34 years on: Heavy hearts and empty stomachs

An evil remains an evil whether practiced by white against black or by black against white, said President Robert Mugabe in his speech on the eve of Zimbabwe’s independence in 1980.

The National Co-ordinator for Youth Forum, Wellington Zindove
The National Co-ordinator for Youth Forum, Wellington Zindove

“Our majority rule could easily turn into inhuman rule if we oppressed, persecuted or harassed those who do not look or think like the majority of us,” he said. “Our independence must not be construed as an instrument vesting individuals or groups with the right to harass and intimidate others into acting against their will. It is not the right to negate the freedom of others to think and act, as they desire,” he said.

34 years on, Zimbabwean youths reflect on what Independence means to them with Zanu (PF) in power. The National Co-ordinator for Youth Forum, Wellington Zindove, said: “I celebrate the day with a heavy heart and an empty stomach. Corruption is rampant and the same people that we entrusted with leading us are short-changing youths. We are still a long way from the Zimbabwe that we envisioned.”

Starich Simukai, 23, from Hatfield in Harare expressed bitterness and said the day meant nothing to him. “What is independence without jobs, food and a good standard of living? Looking at the kind of life that the majority of the young people are leading, I sometimes question whether this is what the people that fought the armed struggle wanted.”

He said because the majority of the promises made by government had not been fulfilled, it was very difficult for people to appreciate the meaning of independence.

“Everything is very expensive, there is no water, electricity and quality health care is beyond the reach of the majority,” he said, adding that the day meant nothing to the majority of young people.

“The corrupt and politically muscled are the ones that appreciate independence. The minority few are enjoying the fruits of independence at the expense of the majority.”

In his April 17, 1980 speech, Mugabe assured the nation that his government was determined to transform people’s lives and bring about meaningful change to their standard of living.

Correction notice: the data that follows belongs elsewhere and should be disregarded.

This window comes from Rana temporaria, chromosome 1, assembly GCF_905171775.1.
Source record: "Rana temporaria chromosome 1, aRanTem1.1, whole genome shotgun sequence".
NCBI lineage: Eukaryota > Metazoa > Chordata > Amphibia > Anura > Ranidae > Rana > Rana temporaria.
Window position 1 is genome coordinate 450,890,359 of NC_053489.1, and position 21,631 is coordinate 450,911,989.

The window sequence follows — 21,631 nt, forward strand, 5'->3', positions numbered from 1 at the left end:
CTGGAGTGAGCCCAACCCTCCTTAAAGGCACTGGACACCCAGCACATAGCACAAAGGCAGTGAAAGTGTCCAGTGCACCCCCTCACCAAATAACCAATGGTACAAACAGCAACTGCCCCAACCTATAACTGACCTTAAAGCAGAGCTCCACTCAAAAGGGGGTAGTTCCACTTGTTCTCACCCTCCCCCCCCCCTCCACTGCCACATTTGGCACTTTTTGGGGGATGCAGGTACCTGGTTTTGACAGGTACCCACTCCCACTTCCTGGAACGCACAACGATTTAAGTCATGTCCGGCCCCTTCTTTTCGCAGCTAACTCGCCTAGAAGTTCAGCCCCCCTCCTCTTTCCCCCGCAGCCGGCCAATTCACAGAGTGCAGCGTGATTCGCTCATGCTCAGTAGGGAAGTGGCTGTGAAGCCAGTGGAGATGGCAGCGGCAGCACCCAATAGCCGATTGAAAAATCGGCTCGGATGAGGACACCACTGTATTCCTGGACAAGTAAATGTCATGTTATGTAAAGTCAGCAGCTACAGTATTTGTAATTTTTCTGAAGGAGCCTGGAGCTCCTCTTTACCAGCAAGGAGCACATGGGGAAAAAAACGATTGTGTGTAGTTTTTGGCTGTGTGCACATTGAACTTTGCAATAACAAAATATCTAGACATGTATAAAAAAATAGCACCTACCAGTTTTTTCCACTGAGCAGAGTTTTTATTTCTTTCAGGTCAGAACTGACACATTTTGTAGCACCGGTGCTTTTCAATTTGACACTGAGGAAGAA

“But I must ask you to be patient and allow my government time to organize programmes that will effectively yield that change,” he said. “There are people without land who need land, people without jobs who need jobs, children without schools who need schools and patients without hospitals who need them. We are also fully aware of the need for increased wages in all sectors of employment.”

She said she believed that all the promises made on the eve on independence in 1980 were meant to portray the incoming government as if it was sincere and representative of the majority.

“Independence was supposed to come with economic independence. Yet we are using other countries’ currencies and that means that we still have a long way to go. Until the time when we are at liberty to define our economic path, then independence is meaningless.”

Patricia Bhaureni, 25, from Sunningdale in Harare expressed bitterness at the current leadership, arguing that they had inflicted on the ordinary black majority worse challenges than those that they experienced under colonial rule.

“They fought the war and we are grateful and happy, but if they are failing to deliver, they must not hold onto power on the basis that they liberated this country. But this does not justify their monopoly over power. It was their time and this is our time now. We cannot continue wallowing in poverty because we are being held ransom because they freed us from colonial rule.”

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